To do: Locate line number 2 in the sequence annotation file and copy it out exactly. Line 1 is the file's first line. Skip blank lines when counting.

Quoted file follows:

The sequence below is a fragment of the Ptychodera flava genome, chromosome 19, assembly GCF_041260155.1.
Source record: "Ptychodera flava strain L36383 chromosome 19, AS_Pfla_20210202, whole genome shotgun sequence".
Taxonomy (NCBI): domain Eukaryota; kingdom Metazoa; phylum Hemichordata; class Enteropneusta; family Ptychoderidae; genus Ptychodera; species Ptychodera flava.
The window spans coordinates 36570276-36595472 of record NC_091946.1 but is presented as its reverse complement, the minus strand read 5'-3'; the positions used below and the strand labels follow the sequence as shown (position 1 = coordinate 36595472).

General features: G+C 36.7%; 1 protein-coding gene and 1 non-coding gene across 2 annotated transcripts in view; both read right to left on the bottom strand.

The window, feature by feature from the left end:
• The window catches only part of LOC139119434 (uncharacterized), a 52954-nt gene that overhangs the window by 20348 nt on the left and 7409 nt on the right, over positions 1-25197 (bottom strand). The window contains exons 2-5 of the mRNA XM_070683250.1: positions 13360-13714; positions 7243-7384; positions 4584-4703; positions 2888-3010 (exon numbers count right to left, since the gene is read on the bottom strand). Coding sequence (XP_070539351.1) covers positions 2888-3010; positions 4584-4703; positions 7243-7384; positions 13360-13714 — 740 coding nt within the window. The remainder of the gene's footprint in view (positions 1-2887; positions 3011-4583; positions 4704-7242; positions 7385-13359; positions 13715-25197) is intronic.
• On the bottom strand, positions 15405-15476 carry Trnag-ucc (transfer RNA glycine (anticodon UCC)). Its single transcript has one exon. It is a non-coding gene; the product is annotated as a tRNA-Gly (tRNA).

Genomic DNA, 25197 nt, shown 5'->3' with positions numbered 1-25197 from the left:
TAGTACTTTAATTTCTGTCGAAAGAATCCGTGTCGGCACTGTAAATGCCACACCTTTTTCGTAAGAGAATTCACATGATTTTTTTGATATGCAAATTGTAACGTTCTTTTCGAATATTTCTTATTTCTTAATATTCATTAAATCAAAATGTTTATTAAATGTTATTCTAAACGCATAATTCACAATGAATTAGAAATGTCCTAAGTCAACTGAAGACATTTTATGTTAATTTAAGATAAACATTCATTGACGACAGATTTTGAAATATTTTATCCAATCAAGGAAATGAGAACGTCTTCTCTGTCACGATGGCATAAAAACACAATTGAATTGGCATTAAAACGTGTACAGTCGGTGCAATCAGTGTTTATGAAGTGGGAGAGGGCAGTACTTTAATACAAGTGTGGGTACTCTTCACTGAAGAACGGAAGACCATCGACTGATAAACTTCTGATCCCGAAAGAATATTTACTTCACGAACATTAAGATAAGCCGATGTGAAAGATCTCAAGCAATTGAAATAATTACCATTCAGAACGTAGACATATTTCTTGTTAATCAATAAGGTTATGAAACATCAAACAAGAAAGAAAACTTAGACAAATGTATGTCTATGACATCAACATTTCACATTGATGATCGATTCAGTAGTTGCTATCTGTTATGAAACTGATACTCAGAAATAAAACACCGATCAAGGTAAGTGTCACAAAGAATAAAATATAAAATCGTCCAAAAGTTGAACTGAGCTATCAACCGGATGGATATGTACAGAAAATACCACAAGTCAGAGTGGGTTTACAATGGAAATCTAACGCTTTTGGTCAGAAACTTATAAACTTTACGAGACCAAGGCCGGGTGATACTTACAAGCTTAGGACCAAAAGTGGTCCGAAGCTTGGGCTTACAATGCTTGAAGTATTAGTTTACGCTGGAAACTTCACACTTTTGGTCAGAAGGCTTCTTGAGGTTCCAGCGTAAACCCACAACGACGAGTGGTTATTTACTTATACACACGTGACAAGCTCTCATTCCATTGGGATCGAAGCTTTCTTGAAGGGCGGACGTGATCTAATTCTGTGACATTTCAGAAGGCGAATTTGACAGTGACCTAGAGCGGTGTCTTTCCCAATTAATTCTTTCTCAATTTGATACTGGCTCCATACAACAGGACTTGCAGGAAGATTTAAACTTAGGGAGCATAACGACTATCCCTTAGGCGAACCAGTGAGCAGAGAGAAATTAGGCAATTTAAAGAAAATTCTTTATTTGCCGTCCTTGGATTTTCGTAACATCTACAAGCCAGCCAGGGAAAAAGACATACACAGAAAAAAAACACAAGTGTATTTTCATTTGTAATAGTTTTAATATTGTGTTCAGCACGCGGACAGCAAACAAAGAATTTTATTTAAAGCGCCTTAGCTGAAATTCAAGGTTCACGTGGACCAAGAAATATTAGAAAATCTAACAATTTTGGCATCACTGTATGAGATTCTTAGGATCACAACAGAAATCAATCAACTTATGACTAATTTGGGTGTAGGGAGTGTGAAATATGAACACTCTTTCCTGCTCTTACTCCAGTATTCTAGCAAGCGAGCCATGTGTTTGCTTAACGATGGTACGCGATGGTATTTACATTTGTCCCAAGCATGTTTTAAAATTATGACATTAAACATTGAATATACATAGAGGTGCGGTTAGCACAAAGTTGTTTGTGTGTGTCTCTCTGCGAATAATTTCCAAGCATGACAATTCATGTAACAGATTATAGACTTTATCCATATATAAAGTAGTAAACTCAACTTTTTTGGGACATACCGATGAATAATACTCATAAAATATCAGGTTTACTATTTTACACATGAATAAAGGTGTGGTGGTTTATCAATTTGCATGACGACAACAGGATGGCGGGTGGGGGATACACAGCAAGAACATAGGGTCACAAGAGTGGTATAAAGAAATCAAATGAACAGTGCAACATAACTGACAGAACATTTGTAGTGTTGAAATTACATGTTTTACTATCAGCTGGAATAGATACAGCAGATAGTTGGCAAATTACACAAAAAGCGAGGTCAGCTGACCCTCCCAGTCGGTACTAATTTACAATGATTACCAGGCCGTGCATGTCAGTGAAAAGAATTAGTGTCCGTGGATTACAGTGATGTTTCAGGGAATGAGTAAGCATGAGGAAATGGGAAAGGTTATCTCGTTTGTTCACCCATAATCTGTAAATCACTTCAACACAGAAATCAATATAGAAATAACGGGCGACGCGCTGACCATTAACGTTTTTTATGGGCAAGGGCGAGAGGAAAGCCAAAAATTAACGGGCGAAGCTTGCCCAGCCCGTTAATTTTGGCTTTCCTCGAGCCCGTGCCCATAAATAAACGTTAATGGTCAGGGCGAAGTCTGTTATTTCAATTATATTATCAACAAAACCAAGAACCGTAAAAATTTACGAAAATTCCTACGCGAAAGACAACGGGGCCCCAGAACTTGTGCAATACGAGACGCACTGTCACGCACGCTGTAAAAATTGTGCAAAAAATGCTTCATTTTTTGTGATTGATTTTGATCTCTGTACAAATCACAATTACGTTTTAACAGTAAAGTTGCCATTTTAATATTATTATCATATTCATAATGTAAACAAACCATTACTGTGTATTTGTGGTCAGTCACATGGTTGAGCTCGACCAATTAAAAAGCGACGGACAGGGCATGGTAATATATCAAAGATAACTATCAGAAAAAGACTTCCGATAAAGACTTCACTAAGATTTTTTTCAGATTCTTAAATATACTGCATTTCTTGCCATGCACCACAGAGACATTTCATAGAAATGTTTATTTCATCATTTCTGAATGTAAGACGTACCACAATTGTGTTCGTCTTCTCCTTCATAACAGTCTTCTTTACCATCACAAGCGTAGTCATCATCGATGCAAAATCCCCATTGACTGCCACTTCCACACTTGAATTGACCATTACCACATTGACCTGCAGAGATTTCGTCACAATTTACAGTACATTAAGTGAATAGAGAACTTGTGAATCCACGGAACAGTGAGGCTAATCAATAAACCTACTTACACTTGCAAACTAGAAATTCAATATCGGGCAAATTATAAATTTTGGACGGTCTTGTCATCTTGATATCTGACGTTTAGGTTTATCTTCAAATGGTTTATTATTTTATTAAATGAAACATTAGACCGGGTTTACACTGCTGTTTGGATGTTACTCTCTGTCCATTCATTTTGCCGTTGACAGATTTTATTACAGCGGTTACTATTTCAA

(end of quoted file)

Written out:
Source record: "Ptychodera flava strain L36383 chromosome 19, AS_Pfla_20210202, whole genome shotgun sequence".